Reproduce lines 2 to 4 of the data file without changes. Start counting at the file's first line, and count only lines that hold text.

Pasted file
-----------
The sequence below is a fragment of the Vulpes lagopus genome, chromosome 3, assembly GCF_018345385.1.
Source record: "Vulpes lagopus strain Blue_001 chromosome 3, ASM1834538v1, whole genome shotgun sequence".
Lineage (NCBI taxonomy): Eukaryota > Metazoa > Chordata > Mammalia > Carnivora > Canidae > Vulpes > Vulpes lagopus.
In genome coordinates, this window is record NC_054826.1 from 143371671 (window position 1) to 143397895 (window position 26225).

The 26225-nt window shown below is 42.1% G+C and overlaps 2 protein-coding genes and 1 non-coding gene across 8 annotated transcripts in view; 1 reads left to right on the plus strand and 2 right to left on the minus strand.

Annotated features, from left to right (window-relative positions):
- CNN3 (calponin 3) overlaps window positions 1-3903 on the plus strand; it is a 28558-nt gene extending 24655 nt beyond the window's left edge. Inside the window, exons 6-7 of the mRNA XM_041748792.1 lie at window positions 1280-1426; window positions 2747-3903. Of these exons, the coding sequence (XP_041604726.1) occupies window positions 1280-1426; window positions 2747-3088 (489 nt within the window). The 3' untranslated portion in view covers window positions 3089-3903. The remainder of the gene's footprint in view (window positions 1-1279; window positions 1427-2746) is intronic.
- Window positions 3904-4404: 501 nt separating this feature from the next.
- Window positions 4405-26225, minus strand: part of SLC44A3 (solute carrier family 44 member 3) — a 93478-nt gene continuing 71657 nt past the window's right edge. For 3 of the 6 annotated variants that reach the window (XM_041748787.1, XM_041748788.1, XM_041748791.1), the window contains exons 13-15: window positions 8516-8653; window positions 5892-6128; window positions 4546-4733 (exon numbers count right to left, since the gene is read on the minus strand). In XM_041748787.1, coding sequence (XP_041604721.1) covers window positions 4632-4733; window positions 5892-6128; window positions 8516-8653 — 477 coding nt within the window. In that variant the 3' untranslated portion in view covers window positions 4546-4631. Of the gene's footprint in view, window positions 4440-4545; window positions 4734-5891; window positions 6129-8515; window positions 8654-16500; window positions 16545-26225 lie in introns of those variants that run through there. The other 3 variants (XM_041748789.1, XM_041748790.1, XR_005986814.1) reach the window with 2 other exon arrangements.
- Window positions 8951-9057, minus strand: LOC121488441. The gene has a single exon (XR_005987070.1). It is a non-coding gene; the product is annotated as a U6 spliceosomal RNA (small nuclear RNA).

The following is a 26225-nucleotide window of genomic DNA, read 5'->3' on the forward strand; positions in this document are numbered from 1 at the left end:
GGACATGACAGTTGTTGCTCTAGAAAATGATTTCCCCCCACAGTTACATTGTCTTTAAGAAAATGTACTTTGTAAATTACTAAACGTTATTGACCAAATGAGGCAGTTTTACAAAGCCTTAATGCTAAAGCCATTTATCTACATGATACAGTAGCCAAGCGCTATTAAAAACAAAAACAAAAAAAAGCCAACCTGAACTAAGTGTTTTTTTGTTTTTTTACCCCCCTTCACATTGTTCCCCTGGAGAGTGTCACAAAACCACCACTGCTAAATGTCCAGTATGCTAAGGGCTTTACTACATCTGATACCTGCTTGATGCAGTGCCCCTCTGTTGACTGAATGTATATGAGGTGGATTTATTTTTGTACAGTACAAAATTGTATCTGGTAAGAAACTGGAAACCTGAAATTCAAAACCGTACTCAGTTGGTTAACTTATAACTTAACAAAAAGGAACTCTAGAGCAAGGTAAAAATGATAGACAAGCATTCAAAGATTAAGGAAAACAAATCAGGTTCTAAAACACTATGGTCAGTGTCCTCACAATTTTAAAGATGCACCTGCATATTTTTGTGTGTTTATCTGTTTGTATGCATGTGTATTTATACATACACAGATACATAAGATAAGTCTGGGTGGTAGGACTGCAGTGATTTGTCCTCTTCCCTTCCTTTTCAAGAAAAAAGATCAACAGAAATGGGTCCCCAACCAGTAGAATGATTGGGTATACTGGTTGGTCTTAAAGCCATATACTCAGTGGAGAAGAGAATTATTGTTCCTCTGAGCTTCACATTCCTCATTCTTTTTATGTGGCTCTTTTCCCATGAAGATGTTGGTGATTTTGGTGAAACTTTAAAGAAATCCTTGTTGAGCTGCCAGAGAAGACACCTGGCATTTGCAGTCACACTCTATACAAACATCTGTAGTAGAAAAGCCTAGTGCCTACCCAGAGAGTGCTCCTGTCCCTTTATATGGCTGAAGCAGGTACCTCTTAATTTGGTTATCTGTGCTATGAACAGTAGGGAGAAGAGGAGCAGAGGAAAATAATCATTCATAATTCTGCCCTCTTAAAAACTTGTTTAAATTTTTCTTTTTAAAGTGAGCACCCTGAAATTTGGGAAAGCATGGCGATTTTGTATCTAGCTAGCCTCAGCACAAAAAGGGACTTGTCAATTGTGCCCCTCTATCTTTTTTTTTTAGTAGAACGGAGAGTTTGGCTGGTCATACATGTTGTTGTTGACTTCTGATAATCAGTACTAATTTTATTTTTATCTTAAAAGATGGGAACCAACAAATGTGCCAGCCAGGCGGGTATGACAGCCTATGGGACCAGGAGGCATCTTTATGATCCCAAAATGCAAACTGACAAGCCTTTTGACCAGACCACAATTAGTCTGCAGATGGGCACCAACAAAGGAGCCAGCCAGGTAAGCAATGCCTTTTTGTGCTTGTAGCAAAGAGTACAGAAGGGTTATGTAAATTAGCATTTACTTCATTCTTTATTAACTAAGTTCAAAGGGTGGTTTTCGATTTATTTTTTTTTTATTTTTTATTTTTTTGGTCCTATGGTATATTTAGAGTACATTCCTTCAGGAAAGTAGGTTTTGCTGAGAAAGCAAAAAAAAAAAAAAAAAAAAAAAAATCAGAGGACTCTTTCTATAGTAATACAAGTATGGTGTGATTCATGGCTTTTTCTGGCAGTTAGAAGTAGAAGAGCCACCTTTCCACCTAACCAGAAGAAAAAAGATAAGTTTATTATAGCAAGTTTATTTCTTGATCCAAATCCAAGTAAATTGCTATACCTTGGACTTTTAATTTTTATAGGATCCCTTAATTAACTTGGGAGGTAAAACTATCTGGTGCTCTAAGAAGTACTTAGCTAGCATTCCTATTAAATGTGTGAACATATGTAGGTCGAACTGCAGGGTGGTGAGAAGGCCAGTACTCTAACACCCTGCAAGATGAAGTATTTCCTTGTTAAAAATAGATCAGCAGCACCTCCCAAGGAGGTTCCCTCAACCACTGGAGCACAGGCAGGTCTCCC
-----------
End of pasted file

Source record: "Vulpes lagopus strain Blue_001 chromosome 3, ASM1834538v1, whole genome shotgun sequence".
Lineage (NCBI taxonomy): Eukaryota > Metazoa > Chordata > Mammalia > Carnivora > Canidae > Vulpes > Vulpes lagopus.
In genome coordinates, this window is record NC_054826.1 from 143371671 (window position 1) to 143397895 (window position 26225).